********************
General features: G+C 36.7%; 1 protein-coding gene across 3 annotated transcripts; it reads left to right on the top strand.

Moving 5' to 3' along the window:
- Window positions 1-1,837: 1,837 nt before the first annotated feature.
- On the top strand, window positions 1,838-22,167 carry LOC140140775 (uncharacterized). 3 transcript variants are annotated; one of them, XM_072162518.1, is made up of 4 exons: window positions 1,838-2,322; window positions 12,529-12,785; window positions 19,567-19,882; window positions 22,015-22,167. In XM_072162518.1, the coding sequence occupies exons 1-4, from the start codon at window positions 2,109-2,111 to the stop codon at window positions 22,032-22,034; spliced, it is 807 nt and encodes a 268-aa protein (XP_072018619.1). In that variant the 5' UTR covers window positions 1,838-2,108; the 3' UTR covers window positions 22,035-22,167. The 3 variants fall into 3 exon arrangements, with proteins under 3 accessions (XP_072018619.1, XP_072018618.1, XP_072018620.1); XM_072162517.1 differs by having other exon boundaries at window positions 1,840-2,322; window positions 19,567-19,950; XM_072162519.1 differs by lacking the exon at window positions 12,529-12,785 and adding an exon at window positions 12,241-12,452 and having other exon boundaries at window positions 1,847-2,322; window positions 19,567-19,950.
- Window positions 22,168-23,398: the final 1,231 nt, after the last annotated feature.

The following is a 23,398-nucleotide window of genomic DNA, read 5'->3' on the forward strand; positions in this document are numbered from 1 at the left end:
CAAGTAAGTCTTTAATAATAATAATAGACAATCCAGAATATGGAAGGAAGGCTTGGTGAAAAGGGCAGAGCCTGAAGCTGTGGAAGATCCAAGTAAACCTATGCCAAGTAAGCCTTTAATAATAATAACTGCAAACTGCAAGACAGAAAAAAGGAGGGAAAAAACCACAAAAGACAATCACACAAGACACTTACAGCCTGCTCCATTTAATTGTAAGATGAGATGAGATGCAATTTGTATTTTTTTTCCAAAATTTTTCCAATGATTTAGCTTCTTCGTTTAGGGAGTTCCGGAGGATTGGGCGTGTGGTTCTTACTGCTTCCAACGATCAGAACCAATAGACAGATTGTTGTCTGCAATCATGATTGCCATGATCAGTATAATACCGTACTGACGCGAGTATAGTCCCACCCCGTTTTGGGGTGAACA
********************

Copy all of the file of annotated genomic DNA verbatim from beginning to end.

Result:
General features: G+C 36.7%; 1 protein-coding gene across 3 annotated transcripts; it reads left to right on the top strand.

Moving 5' to 3' along the window:
- Window positions 1-1,837: 1,837 nt before the first annotated feature.
- On the top strand, window positions 1,838-22,167 carry LOC140140775 (uncharacterized). 3 transcript variants are annotated; one of them, XM_072162518.1, is made up of 4 exons: window positions 1,838-2,322; window positions 12,529-12,785; window positions 19,567-19,882; window positions 22,015-22,167. In XM_072162518.1, the coding sequence occupies exons 1-4, from the start codon at window positions 2,109-2,111 to the stop codon at window positions 22,032-22,034; spliced, it is 807 nt and encodes a 268-aa protein (XP_072018619.1). In that variant the 5' UTR covers window positions 1,838-2,108; the 3' UTR covers window positions 22,035-22,167. The 3 variants fall into 3 exon arrangements, with proteins under 3 accessions (XP_072018619.1, XP_072018618.1, XP_072018620.1); XM_072162517.1 differs by having other exon boundaries at window positions 1,840-2,322; window positions 19,567-19,950; XM_072162519.1 differs by lacking the exon at window positions 12,529-12,785 and adding an exon at window positions 12,241-12,452 and having other exon boundaries at window positions 1,847-2,322; window positions 19,567-19,950.
- Window positions 22,168-23,398: the final 1,231 nt, after the last annotated feature.

The following is a 23,398-nucleotide window of genomic DNA, read 5'->3' on the forward strand; positions in this document are numbered from 1 at the left end:
CAAGTAAGTCTTTAATAATAATAATAGACAATCCAGAATATGGAAGGAAGGCTTGGTGAAAAGGGCAGAGCCTGAAGCTGTGGAAGATCCAAGTAAACCTATGCCAAGTAAGCCTTTAATAATAATAACTGCAAACTGCAAGACAGAAAAAAGGAGGGAAAAAACCACAAAAGACAATCACACAAGACACTTACAGCCTGCTCCATTTAATTGTAAGATGAGATGAGATGCAATTTGTATTTTTTTTCCAAAATTTTTCCAATGATTTAGCTTCTTCGTTTAGGGAGTTCCGGAGGATTGGGCGTGTGGTTCTTACTGCTTCCAACGATCAGAACCAATAGACAGATTGTTGTCTGCAATCATGATTGCCATGATCAGTATAATACCGTACTGACGCGAGTATAGTCCCACCCCGTTTTGGGGTGAACA